The PML-N manifesto

As the incumbent governments, federal and provincial, reach the end of — unprecedented in the political history of Pakistan — their five-year tenure, the usual theatre of electioneering has begun to unfold. The multi-tiered system is composed of the submission of candidates’ documentation in the Election Commission of Pakistan, compilation and verification of voters’ lists, completion of intra-party elections, finalisation of candidates per constituency and application for desired electoral symbols. Before the full-blown canvassing begins, most of the parties have submitted their manifestos, which introduce or reiterate the varied plans, programmes and schemes targeting development, which would be in line with public needs and expectations. The latest manifesto is the one presented by the Pakistan Muslim League-Nawaz (PML-N), which taking into consideration the economic, infrastructural, social and law and order issues of Pakistan has outlined plans that would be in practice on both short and long term basis. In a time of overall bleakness in the country, the manifesto brings forth a vision of a future that is not just required but is eagerly awaited. One of the most crucial issues debilitating Pakistan is that of electricity load shedding (in combination with gas and water shortages); this the PML-N promises to take care of by generation of 10,000 MW of electricity, half of it from coal. Not a moment too soon is what should be said about this plan, which in a coal-rich country like Pakistan should have been initiated a long time ago. The only thing that merits consideration before the plan is put into practice is to strategise a technology-based environment policy that serves as a check for coal-fired generation plants that cause severe pollution.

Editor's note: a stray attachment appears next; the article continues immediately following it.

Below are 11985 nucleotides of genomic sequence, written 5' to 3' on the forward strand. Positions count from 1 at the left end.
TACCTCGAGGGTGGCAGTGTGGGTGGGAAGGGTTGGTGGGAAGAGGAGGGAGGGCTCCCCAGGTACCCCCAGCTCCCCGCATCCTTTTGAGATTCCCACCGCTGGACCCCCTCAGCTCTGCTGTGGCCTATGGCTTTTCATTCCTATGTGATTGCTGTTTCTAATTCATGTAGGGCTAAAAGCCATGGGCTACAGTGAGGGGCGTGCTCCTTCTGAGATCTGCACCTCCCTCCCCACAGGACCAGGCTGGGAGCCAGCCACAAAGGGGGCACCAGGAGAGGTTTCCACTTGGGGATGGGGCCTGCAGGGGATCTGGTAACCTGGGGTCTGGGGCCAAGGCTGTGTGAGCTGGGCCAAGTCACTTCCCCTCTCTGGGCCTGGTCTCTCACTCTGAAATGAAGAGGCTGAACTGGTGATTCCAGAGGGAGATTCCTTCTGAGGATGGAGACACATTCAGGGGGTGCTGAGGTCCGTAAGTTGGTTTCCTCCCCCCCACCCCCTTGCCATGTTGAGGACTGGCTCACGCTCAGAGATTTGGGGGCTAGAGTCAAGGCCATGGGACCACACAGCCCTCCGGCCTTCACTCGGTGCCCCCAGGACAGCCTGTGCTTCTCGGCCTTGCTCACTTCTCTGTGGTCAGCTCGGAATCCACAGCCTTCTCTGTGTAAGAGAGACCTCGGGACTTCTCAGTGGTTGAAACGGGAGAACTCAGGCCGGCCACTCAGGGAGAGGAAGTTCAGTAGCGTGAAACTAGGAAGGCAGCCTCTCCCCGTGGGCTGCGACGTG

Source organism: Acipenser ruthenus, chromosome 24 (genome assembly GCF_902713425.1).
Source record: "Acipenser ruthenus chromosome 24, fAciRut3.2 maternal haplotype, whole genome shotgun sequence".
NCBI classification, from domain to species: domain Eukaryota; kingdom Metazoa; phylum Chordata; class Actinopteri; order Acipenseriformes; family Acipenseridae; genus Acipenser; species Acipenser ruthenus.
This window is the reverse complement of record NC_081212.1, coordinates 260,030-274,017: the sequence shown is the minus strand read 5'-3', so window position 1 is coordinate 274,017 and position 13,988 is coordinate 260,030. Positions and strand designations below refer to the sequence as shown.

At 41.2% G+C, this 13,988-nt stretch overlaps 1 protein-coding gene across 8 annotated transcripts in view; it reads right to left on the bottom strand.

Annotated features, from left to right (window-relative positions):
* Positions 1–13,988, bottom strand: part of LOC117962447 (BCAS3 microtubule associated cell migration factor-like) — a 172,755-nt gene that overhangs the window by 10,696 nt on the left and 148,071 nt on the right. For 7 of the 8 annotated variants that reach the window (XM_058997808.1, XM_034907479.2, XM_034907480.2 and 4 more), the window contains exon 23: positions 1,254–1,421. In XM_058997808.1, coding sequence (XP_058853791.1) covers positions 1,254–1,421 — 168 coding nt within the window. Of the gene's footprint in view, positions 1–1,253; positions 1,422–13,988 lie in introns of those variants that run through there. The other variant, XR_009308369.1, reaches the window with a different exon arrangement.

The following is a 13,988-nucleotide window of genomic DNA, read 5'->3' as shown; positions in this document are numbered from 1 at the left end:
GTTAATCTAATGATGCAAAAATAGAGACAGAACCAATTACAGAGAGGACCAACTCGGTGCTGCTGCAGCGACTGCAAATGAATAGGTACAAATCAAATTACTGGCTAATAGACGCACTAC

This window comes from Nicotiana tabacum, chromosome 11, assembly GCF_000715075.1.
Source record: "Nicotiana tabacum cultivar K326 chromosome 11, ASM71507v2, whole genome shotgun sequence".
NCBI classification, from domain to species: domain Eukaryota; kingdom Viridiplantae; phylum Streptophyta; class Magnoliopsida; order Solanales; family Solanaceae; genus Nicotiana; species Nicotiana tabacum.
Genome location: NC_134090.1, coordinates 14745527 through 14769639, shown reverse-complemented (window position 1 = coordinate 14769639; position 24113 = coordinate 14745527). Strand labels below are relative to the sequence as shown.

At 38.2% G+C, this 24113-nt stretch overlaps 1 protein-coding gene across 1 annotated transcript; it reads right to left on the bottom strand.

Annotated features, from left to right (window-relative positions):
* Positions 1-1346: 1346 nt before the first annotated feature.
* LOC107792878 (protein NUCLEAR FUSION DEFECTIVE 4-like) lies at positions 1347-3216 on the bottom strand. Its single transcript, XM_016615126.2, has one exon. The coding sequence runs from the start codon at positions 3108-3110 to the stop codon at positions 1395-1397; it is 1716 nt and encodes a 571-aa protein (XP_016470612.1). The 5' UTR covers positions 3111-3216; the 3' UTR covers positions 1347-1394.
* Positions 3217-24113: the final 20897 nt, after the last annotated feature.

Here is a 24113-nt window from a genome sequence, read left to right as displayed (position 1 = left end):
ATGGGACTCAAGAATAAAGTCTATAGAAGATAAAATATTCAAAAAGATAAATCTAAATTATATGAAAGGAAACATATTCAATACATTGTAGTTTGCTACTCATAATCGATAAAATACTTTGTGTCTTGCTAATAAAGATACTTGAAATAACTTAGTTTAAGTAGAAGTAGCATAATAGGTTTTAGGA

The Rs 15,000 minimum wage promised by 2018 is another positive proposal, which if implemented properly can help alleviate the financial misery of low-income families. The promise of generation of three million jobs in the public and private sectors, in particular IT and SME, is a critical requirement. Housing schemes for the low-income group are also a praiseworthy idea. The education policies, which would include raising the budget from two percent to four percent by 2018, highlight the need to implement a system that provides cheap, modern and high quality education to all, regardless of class. The abysmal public education system is in dire need of rehabilitation for being totally inadequate to prepare children for today’s knowledge-based society. The healthcare plan, with the allocation being doubled to two percent, is another positive idea, which if put into practice will improve the lives of the masses, who live in deplorable conditions conducive to the threat of many diseases.

Agriculture will get special attention, and food security will also be guaranteed. Remittances of overseas Pakistanis will be used for various programmes to boost the economy.

All of these policies look great in theory except for the elephant in the room. How all these plans for development will be implemented in the light of the worst economic gloom of the country, which is largely because of acts of terrorism killing thousands, and inducing an environment of uncertainty, is a question that remains unanswered. Coupled with the breakdown of law and order and the massive power crisis, the economic scenario reads like a grim tale. Most of the local and international investment plans have screeched to a halt due to the present dynamic of the amalgamation of all these factors. How the PML-N or any other party plans to generate revenues to kickstart the economy and introduce new programmes remains a mystery in the face of the absence of a cohesive plan to generate the requisite funds.